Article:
Listen Closely

Can you hear it?  Are you listening?  No really, are you listening?  Because there’s a big difference.

Hearing is no more than our brains taking in ambient noise.

But listening, deeply listening – well, that’s a whole different story.  And one that affects our children enormously, whether they are infants or teenagers.

Listening is Emotional.

  • allowing someone else to be heard, recognized
  • giving respect and space to another voice and thoughts and individuality
  • showing care and concern with genuine empathy that says “I hear you.  I feel with you.  You are important to me.”
  • makes space for the give and take that makes conversation enjoyable
  • what makes best friends

Listening is Intentional and Complex.

  • learning to listen teaches us to pay attention (and is actually thought to possibly prevent ADHD)
  • learning to listen helps us learn to discriminate between and analyze sounds
  • involves interpreting data and meaning
  • “is a skill that is essential to school success. The way most schools are set up, up to 75% of the time your child will spend in
    a classroom will be spent learning through listening!”  (Suzanne I. Barchers, Ed.D. & Heidi Gilman Bennett)

Listening is Key to Learning to Read.

  • Through listening we develop phonemic awareness (or the ability to discriminate between phonemes – vowels, consonants, and consonant combinations).  With phonemic awareness we can sound out words in order to read or spell them.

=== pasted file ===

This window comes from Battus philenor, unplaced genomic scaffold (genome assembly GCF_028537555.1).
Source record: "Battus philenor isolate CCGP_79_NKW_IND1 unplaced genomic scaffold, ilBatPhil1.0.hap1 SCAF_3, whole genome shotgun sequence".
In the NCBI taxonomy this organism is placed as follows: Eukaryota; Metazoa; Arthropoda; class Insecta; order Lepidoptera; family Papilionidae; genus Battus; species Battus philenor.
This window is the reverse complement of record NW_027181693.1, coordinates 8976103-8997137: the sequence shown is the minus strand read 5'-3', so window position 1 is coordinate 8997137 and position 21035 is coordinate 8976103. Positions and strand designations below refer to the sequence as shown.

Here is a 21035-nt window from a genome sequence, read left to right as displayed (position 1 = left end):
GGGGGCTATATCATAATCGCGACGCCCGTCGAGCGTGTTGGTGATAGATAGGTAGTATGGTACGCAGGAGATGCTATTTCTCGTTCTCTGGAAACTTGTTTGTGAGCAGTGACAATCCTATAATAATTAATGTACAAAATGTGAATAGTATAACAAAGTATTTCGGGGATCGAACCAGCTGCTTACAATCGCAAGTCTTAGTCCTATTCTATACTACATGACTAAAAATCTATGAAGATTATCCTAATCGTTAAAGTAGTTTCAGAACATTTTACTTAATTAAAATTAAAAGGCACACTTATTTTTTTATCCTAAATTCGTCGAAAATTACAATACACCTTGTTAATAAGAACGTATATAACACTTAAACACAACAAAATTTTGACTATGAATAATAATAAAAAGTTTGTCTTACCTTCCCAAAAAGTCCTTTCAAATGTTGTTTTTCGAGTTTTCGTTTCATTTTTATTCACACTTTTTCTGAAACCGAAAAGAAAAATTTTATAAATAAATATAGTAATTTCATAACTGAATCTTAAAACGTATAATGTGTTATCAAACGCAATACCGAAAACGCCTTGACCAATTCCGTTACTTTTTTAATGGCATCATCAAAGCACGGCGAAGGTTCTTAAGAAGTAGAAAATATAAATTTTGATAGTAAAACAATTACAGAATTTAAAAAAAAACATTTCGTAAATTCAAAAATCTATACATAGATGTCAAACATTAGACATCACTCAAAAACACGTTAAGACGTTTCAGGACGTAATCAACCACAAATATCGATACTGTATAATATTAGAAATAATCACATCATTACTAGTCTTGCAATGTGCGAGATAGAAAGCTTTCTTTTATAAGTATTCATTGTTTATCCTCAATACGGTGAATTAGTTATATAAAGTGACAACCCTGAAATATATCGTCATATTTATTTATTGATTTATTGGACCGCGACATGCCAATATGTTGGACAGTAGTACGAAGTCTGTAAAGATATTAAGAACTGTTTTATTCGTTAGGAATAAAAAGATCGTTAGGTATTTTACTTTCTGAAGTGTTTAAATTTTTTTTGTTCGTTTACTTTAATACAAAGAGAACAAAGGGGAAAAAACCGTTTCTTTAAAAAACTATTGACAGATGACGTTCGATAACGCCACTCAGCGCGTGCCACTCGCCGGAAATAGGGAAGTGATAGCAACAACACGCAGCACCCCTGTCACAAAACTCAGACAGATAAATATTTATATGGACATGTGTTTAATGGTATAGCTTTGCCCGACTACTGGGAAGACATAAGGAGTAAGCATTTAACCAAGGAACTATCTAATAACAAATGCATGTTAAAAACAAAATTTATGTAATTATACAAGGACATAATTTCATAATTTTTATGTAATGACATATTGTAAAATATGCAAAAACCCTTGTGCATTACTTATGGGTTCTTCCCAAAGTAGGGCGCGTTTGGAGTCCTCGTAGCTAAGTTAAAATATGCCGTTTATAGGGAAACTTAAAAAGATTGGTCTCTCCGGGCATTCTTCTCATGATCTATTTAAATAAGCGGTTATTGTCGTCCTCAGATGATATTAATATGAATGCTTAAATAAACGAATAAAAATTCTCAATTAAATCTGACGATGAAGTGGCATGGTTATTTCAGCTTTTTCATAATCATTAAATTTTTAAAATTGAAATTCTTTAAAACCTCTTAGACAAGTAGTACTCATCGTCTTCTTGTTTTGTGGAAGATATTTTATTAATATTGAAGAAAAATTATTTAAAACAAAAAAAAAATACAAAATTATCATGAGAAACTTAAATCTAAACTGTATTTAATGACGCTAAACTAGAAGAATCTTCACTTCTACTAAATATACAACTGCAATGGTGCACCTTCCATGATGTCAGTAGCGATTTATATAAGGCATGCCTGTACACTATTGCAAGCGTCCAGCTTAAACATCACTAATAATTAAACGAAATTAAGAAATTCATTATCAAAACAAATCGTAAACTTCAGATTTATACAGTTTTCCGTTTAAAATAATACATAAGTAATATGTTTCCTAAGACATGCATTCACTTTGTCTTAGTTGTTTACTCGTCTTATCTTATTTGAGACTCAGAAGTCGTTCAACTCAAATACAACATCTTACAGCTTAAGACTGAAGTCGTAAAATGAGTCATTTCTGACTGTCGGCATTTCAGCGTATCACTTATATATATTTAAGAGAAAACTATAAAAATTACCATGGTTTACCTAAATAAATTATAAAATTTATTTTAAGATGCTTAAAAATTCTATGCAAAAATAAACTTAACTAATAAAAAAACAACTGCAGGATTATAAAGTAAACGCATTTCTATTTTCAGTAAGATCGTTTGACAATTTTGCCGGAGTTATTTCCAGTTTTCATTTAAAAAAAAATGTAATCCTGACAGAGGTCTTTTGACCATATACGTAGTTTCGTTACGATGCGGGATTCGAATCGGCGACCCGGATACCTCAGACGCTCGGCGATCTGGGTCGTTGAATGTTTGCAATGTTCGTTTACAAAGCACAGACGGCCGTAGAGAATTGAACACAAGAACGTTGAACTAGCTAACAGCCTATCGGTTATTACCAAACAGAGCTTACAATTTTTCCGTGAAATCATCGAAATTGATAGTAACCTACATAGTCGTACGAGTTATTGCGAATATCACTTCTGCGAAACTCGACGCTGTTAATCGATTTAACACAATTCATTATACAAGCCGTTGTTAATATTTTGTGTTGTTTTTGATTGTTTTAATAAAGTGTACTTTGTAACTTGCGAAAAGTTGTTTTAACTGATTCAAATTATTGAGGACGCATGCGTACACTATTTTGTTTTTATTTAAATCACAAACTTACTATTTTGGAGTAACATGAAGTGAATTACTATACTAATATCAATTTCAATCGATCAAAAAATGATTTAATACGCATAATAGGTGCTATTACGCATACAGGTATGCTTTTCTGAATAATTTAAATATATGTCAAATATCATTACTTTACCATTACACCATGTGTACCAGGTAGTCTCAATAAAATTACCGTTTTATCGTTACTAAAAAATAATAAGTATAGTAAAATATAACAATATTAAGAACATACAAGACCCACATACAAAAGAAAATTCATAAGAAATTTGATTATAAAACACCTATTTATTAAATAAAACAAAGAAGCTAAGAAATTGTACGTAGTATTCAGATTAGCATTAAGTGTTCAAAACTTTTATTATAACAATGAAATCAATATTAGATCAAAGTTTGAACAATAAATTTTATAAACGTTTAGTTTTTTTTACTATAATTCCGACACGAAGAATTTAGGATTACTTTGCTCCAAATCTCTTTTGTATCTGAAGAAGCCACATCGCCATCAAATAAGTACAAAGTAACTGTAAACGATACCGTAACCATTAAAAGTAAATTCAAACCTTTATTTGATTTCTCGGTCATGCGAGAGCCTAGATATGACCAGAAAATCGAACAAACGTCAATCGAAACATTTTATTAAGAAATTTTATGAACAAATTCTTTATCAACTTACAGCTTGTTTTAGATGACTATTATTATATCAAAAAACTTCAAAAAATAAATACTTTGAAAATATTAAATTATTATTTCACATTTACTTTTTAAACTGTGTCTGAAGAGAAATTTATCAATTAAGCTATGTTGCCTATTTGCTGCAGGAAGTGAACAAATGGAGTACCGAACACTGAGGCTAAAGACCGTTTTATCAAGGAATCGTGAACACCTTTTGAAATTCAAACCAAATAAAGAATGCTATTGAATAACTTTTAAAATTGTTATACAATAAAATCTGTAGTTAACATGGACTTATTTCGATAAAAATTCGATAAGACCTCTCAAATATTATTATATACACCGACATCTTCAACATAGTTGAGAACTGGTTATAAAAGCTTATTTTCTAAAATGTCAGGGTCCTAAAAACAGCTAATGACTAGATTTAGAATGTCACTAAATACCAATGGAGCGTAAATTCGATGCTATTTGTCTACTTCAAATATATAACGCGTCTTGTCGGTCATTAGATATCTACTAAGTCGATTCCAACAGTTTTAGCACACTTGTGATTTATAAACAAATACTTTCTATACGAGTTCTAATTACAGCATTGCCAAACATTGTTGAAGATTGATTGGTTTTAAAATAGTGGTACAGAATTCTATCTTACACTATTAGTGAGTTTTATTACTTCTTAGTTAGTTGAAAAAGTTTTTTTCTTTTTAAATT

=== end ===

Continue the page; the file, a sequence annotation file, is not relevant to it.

• Experts in pre-literacy skill development recommend telling stories, not just reading them out of books, which requires more auditory processing, helps teach story structures in a different way, and models storytelling (another important pre-literacy skill).

And of course, Listening Makes Us Better Musicians.

  • Through listening, we learn about timbre, or various sound colors (such as the many we are exploring in every class each week.)
  • Through listening, we learn about dynamics (how loud or soft a piece of music is).
  • Through listening, we learn about articulation (smooth – legato or bumpy – staccato).
  • Through listening, we learn about rhythm (long or short).
  • Through listening, we learn about musical patterns (dance forms, song forms, rhythm patterns, scales).
  • Through listening, we learn about tempo (how fast or slow a piece of music is).
  • And through listening, we train our ears (a skill that allows us to match pitch, time entrances, blend with an ensemble, and even sightread or sightsing a piece of music.)

Count on Kindermusik to offer opportunities for your child to practice her listening skills in class each week.

See a listening activity for you can do at home (for those currently in Village – Dream Pillow).

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  1. [...] Learn how listening will help your baby grow up to be a better friend, a better student, and a bette... ...

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